Under the deal’s terms, Agenus, which is based in Lexington, Massachusetts, will receive a $120 million upfront payment and a $30 million equity investment from Gilead, a rival biotech in Foster City, California. The agreement also includes roughly $1.7 billion in fees and milestones that will be paid to Agenus.
In return, Gilead will receive exclusive rights to AGEN 1423, an antibody being developed by Agenus for the treatment of cancer, as well as options to license two additional T cell therapies AGEN 1223 and AGEN 2373. Gilead will also gain the right of first negotiation for two other unnamed pre-clinical programs.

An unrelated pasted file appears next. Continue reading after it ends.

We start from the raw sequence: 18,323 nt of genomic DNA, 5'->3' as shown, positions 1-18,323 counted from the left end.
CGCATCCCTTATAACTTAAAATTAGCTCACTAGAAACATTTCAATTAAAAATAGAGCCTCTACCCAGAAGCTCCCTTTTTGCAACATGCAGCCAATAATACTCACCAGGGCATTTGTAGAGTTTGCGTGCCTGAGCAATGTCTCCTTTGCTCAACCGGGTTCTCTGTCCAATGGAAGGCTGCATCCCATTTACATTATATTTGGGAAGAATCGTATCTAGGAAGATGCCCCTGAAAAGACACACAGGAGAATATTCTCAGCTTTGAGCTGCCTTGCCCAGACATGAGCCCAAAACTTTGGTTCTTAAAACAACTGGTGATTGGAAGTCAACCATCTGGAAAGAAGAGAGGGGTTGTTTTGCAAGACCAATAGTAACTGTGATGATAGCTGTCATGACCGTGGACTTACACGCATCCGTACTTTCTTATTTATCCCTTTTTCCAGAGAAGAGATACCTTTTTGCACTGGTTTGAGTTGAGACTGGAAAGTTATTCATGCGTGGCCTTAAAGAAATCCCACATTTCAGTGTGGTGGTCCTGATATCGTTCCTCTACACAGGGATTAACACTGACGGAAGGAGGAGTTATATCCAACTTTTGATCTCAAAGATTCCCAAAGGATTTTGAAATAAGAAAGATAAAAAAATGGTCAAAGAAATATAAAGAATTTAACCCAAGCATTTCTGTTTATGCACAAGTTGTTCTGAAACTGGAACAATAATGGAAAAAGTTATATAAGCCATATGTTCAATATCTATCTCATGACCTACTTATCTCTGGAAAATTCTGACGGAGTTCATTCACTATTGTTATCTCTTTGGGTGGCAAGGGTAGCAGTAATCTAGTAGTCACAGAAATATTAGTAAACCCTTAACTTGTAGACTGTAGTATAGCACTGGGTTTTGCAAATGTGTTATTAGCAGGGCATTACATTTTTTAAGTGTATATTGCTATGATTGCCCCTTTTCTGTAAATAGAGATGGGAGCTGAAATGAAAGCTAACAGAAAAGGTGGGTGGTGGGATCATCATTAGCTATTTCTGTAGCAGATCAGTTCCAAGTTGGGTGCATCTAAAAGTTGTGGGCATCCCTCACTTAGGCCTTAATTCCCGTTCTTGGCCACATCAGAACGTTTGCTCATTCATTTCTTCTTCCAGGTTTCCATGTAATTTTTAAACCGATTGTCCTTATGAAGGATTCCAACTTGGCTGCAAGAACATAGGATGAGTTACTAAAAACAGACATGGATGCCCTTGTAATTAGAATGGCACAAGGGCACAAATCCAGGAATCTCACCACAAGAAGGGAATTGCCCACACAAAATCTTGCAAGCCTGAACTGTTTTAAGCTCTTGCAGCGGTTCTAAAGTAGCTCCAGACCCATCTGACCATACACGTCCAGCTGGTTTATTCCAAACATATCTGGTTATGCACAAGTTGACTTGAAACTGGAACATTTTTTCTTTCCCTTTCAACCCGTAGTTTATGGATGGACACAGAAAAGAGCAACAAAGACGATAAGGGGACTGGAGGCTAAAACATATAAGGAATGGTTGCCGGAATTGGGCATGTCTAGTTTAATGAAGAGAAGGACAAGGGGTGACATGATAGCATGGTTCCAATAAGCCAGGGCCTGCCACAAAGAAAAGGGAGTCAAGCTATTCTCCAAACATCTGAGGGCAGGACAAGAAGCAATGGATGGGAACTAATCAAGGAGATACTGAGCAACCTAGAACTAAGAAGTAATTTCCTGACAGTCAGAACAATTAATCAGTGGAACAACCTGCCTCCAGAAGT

In response, investors sent Agenus shares up 36% to $2.74 in Thursday’s morning session while Gilead shares held steady at $64.25.
"Our collaboration with Agenus gives us access to novel and differentiated immune modulating antibodies that will complement our growing oncology portfolio and cell therapy business. We look forward to partnering with the Agenus team," said John McHutchison, chief scientific officer and head of research and development with Gilead Sciences.
An investigational new drug application (IND) is expected to be filed with the US Food and Drug Administration for AGEN 1423 before the end of the year while Agenus has already filed an IND for AGEN 1223. A planned IND filing for AGEN 2373 is expected in the first half of next year.
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